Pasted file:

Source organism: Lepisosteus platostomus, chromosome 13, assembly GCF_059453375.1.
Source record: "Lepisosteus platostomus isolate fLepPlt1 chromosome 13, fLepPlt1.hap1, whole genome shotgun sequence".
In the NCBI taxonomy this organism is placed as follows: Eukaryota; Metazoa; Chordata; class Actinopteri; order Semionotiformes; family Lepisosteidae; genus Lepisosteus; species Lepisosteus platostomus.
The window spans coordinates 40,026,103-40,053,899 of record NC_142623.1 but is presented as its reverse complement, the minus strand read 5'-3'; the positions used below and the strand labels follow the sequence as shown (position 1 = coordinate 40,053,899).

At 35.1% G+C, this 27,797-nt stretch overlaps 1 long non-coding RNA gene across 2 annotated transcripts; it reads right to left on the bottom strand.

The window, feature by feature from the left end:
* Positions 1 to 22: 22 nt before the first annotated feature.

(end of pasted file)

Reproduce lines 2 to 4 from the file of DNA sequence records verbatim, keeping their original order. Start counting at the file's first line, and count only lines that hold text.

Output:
Source record: "Lepisosteus platostomus isolate fLepPlt1 chromosome 13, fLepPlt1.hap1, whole genome shotgun sequence".
In the NCBI taxonomy this organism is placed as follows: Eukaryota; Metazoa; Chordata; class Actinopteri; order Semionotiformes; family Lepisosteidae; genus Lepisosteus; species Lepisosteus platostomus.
The window spans coordinates 40,026,103-40,053,899 of record NC_142623.1 but is presented as its reverse complement, the minus strand read 5'-3'; the positions used below and the strand labels follow the sequence as shown (position 1 = coordinate 40,053,899).